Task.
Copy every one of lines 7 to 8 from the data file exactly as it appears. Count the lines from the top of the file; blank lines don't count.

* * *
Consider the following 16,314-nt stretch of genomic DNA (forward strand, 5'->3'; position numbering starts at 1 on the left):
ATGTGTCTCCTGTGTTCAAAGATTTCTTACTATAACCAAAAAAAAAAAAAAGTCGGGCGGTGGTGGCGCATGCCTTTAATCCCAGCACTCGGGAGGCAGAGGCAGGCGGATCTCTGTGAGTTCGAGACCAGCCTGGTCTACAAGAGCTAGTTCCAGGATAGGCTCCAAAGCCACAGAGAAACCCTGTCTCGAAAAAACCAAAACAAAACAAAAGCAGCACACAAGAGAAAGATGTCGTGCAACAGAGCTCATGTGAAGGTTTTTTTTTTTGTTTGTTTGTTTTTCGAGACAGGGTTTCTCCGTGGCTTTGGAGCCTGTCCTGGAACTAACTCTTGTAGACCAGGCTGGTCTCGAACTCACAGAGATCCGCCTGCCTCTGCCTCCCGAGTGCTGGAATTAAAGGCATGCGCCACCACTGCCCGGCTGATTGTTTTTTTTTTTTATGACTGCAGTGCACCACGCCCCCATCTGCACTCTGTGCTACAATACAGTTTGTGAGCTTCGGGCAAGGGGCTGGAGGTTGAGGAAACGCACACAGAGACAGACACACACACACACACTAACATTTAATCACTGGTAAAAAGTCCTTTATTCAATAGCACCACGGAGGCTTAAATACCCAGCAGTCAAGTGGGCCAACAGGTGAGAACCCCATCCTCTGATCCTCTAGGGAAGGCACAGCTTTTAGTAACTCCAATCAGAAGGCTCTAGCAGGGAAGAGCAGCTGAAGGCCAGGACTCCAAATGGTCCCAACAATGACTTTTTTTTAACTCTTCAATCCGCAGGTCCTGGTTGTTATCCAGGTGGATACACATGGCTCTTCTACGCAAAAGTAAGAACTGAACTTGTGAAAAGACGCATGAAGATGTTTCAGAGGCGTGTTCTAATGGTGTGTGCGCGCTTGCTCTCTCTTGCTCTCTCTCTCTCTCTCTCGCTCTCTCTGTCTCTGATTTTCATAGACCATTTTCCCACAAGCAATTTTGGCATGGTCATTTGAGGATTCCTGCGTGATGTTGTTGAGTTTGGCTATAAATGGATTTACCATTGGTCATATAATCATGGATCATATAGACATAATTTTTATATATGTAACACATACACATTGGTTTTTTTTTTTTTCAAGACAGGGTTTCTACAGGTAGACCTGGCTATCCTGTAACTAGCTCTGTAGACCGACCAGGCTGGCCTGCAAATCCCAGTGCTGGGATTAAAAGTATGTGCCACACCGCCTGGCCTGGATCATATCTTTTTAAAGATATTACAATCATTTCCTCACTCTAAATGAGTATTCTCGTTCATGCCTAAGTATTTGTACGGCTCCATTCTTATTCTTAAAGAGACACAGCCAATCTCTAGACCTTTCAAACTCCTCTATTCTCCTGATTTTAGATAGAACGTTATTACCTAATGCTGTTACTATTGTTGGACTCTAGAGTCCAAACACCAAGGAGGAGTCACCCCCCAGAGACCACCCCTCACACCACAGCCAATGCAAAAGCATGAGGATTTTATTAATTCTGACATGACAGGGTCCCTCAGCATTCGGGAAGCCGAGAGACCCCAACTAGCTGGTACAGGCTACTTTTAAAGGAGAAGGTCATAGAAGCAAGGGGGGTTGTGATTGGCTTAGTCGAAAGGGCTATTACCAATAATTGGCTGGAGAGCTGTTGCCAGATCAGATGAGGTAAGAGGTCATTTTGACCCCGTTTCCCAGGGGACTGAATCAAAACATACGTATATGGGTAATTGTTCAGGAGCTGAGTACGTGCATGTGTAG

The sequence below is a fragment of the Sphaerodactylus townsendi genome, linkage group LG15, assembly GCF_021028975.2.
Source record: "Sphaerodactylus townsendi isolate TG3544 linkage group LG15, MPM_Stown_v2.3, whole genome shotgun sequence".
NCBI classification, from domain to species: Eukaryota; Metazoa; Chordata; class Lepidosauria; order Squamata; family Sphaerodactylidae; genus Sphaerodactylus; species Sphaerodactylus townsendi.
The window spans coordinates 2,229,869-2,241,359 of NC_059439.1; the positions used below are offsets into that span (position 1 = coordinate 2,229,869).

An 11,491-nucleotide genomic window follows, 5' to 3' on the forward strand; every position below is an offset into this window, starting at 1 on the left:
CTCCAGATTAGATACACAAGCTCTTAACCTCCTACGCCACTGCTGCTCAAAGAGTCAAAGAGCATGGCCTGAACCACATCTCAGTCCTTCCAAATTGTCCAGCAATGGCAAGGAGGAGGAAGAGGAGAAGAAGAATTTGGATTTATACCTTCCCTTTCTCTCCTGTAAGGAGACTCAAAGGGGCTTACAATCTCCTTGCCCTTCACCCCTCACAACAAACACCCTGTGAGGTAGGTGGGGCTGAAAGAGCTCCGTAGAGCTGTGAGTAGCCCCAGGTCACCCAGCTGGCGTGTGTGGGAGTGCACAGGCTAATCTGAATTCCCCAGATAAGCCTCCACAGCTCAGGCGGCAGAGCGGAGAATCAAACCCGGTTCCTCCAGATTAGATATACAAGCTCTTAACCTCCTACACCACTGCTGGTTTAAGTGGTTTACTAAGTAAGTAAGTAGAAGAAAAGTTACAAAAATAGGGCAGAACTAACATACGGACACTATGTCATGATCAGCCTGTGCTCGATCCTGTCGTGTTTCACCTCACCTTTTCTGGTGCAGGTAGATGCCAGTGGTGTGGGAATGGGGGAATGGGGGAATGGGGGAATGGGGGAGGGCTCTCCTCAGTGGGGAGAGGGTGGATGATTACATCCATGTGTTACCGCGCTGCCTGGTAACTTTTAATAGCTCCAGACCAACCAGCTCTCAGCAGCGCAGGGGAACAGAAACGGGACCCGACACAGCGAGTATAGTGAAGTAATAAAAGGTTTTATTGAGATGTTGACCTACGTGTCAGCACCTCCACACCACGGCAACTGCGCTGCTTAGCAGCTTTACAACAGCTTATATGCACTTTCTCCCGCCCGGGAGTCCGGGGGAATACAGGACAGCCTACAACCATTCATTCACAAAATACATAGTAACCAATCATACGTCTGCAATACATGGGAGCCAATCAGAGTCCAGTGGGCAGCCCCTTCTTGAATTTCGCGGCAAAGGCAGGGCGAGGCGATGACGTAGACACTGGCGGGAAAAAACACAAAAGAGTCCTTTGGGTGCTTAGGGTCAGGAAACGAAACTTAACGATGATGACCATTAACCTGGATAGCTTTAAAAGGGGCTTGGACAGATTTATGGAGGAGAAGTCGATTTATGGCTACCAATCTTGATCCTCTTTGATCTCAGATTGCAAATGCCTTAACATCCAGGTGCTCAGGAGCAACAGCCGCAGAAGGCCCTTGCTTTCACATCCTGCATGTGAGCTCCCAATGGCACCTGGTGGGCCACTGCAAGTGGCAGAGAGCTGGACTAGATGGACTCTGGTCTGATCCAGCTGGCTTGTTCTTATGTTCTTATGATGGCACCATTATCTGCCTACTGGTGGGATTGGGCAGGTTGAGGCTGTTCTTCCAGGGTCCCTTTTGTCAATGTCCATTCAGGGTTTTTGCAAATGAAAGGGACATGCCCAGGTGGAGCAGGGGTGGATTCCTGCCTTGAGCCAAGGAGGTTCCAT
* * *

An 11,491-nucleotide genomic window follows, 5' to 3' on the forward strand; every position below is an offset into this window, starting at 1 on the left:
CTCCAGATTAGATACACAAGCTCTTAACCTCCTACGCCACTGCTGCTCAAAGAGTCAAAGAGCATGGCCTGAACCACATCTCAGTCCTTCCAAATTGTCCAGCAATGGCAAGGAGGAGGAAGAGGAGAAGAAGAATTTGGATTTATACCTTCCCTTTCTCTCCTGTAAGGAGACTCAAAGGGGCTTACAATCTCCTTGCCCTTCACCCCTCACAACAAACACCCTGTGAGGTAGGTGGGGCTGAAAGAGCTCCGTAGAGCTGTGAGTAGCCCCAGGTCACCCAGCTGGCGTGTGTGGGAGTGCACAGGCTAATCTGAATTCCCCAGATAAGCCTCCACAGCTCAGGCGGCAGAGCGGAGAATCAAACCCGGTTCCTCCAGATTAGATATACAAGCTCTTAACCTCCTACACCACTGCTGGTTTAAGTGGTTTACTAAGTAAGTAAGTAGAAGAAAAGTTACAAAAATAGGGCAGAACTAACATACGGACACTATGTCATGATCAGCCTGTGCTCGATCCTGTCGTGTTTCACCTCACCTTTTCTGGTGCAGGTAGATGCCAGTGGTGTGGGAATGGGGGAATGGGGGAATGGGGGAATGGGGGAGGGCTCTCCTCAGTGGGGAGAGGGTGGATGATTACATCCATGTGTTACCGCGCTGCCTGGTAACTTTTAATAGCTCCAGACCAACCAGCTCTCAGCAGCGCAGGGGAACAGAAACGGGACCCGACACAGCGAGTATAGTGAAGTAATAAAAGGTTTTATTGAGATGTTGACCTACGTGTCAGCACCTCCACACCACGGCAACTGCGCTGCTTAGCAGCTTTACAACAGCTTATATGCACTTTCTCCCGCCCGGGAGTCCGGGGGAATACAGGACAGCCTACAACCATTCATTCACAAAATACATAGTAACCAATCATACGTCTGCAATACATGGGAGCCAATCAGAGTCCAGTGGGCAGCCCCTTCTTGAATTTCGCGGCAAAGGCAGGGCGAGGCGATGACGTAGACACTGGCGGGAAAAAACACAAAAGAGTCCTTTGGGTGCTTAGGGTCAGGAAACGAAACTTAACGATGATGACCATTAACCTGGATAGCTTTAAAAGGGGCTTGGACAGATTTATGGAGGAGAAGTCGATTTATGGCTACCAATCTTGATCCTCTTTGATCTCAGATTGCAAATGCCTTAACATCCAGGTGCTCAGGAGCAACAGCCGCAGAAGGCCCTTGCTTTCACATCCTGCATGTGAGCTCCCAATGGCACCTGGTGGGCCACTGCAAGTGGCAGAGAGCTGGACTAGATGGACTCTGGTCTGATCCAGCTGGCTTGTTCTTATGTTCTTATGATGGCACCATTATCTGCCTACTGGTGGGATTGGGCAGGTTGAGGCTGTTCTTCCAGGGTCCCTTTTGTCAATGTCCATTCAGGGTTTTTGCAAATGAAAGGGACATGCCCAGGTGGAGCAGGGGTGGATTCCTGCCTTGAGCCAAGGAGGTTCCAT